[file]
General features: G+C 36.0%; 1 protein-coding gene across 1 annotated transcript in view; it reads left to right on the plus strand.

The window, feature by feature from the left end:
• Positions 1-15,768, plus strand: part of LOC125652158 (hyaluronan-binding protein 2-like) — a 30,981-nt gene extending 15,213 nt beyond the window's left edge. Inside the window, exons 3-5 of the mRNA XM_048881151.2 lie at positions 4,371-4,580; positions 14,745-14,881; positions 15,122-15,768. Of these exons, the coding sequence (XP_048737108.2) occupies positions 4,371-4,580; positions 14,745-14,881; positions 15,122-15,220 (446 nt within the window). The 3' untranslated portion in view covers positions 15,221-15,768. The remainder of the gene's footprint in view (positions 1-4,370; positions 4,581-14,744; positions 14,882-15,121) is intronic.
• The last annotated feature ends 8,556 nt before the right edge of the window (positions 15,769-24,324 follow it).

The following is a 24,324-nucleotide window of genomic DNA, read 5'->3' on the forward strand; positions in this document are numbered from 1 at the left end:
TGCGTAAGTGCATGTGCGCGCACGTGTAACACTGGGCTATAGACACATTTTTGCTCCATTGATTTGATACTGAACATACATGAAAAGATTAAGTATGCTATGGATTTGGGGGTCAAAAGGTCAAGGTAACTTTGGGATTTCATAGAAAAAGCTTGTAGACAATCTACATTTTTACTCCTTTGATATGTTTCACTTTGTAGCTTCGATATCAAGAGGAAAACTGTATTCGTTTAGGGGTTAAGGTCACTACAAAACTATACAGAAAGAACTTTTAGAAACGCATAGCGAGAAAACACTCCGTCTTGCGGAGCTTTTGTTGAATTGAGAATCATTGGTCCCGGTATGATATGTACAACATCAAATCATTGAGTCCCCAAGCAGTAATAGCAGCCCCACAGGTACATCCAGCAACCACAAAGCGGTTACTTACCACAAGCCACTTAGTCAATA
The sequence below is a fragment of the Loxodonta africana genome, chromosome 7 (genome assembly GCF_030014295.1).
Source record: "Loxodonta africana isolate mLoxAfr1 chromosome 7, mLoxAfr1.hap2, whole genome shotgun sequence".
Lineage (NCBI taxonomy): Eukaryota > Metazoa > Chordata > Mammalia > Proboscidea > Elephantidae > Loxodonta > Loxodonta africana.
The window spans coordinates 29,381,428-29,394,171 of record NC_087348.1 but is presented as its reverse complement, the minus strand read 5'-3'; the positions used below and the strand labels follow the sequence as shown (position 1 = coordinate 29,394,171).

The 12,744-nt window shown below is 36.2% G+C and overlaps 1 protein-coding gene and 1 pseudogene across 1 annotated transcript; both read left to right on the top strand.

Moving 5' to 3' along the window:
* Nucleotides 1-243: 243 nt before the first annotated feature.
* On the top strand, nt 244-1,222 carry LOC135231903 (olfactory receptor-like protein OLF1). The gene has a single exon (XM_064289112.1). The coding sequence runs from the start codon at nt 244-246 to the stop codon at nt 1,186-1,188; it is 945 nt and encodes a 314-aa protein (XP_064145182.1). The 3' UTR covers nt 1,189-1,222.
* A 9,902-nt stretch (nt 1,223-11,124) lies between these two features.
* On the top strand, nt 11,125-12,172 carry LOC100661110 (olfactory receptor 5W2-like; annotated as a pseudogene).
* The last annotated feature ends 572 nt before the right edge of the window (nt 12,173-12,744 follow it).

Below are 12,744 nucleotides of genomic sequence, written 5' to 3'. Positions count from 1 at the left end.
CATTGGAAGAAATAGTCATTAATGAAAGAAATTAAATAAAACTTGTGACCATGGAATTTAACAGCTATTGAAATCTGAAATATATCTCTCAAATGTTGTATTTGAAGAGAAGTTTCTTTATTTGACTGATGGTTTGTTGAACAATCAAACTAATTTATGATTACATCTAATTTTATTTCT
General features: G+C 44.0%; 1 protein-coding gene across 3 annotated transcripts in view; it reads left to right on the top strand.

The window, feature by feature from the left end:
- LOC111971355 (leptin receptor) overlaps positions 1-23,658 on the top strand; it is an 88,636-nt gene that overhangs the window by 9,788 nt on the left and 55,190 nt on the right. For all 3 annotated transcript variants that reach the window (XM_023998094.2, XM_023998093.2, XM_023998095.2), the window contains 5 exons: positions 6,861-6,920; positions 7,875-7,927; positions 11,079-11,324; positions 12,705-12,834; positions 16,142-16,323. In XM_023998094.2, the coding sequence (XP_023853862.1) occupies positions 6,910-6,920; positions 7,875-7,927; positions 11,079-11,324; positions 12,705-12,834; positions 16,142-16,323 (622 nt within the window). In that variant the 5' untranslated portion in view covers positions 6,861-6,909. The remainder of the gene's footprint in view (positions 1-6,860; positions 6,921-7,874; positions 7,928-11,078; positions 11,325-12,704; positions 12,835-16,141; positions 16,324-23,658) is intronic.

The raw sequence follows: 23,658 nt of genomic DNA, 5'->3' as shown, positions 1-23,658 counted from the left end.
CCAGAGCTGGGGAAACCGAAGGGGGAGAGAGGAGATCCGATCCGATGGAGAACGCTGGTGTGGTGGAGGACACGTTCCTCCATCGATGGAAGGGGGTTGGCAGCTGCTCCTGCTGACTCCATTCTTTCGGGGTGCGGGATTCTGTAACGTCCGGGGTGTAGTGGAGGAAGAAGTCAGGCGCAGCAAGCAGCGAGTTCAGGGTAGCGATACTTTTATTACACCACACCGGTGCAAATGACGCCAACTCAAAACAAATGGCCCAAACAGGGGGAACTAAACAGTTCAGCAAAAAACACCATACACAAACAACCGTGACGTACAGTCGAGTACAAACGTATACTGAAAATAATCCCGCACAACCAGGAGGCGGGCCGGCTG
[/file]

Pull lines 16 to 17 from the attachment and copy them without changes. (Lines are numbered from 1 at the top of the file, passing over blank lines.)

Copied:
* On the top strand, nt 11,125-12,172 carry LOC100661110 (olfactory receptor 5W2-like; annotated as a pseudogene).
* The last annotated feature ends 572 nt before the right edge of the window (nt 12,173-12,744 follow it).